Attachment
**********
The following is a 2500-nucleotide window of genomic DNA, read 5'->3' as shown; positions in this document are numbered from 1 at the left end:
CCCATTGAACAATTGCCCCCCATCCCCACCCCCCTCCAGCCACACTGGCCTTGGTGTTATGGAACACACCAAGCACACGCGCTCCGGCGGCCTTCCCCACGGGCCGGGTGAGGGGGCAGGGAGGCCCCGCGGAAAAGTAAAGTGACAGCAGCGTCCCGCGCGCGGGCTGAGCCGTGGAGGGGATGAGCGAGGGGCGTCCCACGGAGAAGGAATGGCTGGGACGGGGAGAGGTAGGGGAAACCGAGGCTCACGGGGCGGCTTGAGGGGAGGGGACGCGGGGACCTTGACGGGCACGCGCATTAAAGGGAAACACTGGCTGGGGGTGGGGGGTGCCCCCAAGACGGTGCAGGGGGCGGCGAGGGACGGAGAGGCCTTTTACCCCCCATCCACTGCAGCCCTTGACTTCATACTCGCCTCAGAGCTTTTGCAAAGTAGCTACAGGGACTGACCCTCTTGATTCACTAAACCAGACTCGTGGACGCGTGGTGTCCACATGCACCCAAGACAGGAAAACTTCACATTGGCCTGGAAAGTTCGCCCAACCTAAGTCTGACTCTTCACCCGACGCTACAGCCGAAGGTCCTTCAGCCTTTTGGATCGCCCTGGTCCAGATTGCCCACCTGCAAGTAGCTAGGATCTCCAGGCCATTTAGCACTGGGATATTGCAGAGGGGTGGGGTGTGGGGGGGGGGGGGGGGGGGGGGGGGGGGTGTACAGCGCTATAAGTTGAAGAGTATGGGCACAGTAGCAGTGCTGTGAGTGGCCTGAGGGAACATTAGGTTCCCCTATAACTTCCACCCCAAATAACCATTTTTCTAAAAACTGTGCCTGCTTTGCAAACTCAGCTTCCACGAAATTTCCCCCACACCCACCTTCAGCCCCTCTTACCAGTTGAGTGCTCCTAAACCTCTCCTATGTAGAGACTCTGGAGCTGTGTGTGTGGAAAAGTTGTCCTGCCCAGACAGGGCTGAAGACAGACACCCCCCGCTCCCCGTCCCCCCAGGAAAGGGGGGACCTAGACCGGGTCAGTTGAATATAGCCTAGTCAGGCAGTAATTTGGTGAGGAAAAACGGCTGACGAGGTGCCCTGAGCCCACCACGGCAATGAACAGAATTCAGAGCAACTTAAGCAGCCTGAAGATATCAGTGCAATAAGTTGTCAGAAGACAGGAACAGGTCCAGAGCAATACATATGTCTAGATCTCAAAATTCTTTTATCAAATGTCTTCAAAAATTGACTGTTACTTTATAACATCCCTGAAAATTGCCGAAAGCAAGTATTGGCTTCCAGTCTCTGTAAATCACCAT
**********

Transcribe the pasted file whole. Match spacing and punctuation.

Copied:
The following is a 2500-nucleotide window of genomic DNA, read 5'->3' as shown; positions in this document are numbered from 1 at the left end:
CCCATTGAACAATTGCCCCCCATCCCCACCCCCCTCCAGCCACACTGGCCTTGGTGTTATGGAACACACCAAGCACACGCGCTCCGGCGGCCTTCCCCACGGGCCGGGTGAGGGGGCAGGGAGGCCCCGCGGAAAAGTAAAGTGACAGCAGCGTCCCGCGCGCGGGCTGAGCCGTGGAGGGGATGAGCGAGGGGCGTCCCACGGAGAAGGAATGGCTGGGACGGGGAGAGGTAGGGGAAACCGAGGCTCACGGGGCGGCTTGAGGGGAGGGGACGCGGGGACCTTGACGGGCACGCGCATTAAAGGGAAACACTGGCTGGGGGTGGGGGGTGCCCCCAAGACGGTGCAGGGGGCGGCGAGGGACGGAGAGGCCTTTTACCCCCCATCCACTGCAGCCCTTGACTTCATACTCGCCTCAGAGCTTTTGCAAAGTAGCTACAGGGACTGACCCTCTTGATTCACTAAACCAGACTCGTGGACGCGTGGTGTCCACATGCACCCAAGACAGGAAAACTTCACATTGGCCTGGAAAGTTCGCCCAACCTAAGTCTGACTCTTCACCCGACGCTACAGCCGAAGGTCCTTCAGCCTTTTGGATCGCCCTGGTCCAGATTGCCCACCTGCAAGTAGCTAGGATCTCCAGGCCATTTAGCACTGGGATATTGCAGAGGGGTGGGGTGTGGGGGGGGGGGGGGGGGGGGGGGGGGGGTGTACAGCGCTATAAGTTGAAGAGTATGGGCACAGTAGCAGTGCTGTGAGTGGCCTGAGGGAACATTAGGTTCCCCTATAACTTCCACCCCAAATAACCATTTTTCTAAAAACTGTGCCTGCTTTGCAAACTCAGCTTCCACGAAATTTCCCCCACACCCACCTTCAGCCCCTCTTACCAGTTGAGTGCTCCTAAACCTCTCCTATGTAGAGACTCTGGAGCTGTGTGTGTGGAAAAGTTGTCCTGCCCAGACAGGGCTGAAGACAGACACCCCCCGCTCCCCGTCCCCCCAGGAAAGGGGGGACCTAGACCGGGTCAGTTGAATATAGCCTAGTCAGGCAGTAATTTGGTGAGGAAAAACGGCTGACGAGGTGCCCTGAGCCCACCACGGCAATGAACAGAATTCAGAGCAACTTAAGCAGCCTGAAGATATCAGTGCAATAAGTTGTCAGAAGACAGGAACAGGTCCAGAGCAATACATATGTCTAGATCTCAAAATTCTTTTATCAAATGTCTTCAAAAATTGACTGTTACTTTATAACATCCCTGAAAATTGCCGAAAGCAAGTATTGGCTTCCAGTCTCTGTAAATCACCAT